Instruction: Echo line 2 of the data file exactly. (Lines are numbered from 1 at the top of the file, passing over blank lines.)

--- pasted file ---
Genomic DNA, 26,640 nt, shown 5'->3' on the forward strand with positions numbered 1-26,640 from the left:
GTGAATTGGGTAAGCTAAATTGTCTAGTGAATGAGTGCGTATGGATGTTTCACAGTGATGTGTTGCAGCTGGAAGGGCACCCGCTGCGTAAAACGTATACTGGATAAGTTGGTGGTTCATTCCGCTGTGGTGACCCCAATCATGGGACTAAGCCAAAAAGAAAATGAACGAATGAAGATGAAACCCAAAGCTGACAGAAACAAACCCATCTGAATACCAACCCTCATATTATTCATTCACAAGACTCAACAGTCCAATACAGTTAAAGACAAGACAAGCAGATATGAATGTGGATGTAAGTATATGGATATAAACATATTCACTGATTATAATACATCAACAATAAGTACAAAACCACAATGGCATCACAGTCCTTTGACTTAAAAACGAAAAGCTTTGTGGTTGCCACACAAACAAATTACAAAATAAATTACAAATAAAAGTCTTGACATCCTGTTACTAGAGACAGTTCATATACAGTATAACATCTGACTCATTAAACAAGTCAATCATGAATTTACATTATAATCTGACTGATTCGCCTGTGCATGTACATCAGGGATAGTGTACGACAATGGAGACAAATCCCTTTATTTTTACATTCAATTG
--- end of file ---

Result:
GTGAATTGGGTAAGCTAAATTGTCTAGTGAATGAGTGCGTATGGATGTTTCACAGTGATGTGTTGCAGCTGGAAGGGCACCCGCTGCGTAAAACGTATACTGGATAAGTTGGTGGTTCATTCCGCTGTGGTGACCCCAATCATGGGACTAAGCCAAAAAGAAAATGAACGAATGAAGATGAAACCCAAAGCTGACAGAAACAAACCCATCTGAATACCAACCCTCATATTATTCATTCACAAGACTCAACAGTCCAATACAGTTAAAGACAAGACAAGCAGATATGAATGTGGATGTAAGTATATGGATATAAACATATTCACTGATTATAATACATCAACAATAAGTACAAAACCACAATGGCATCACAGTCCTTTGACTTAAAAACGAAAAGCTTTGTGGTTGCCACACAAACAAATTACAAAATAAATTACAAATAAAAGTCTTGACATCCTGTTACTAGAGACAGTTCATATACAGTATAACATCTGACTCATTAAACAAGTCAATCATGAATTTACATTATAATCTGACTGATTCGCCTGTGCATGTACATCAGGGATAGTGTACGACAATGGAGACAAATCCCTTTATTTTTACATTCAATTG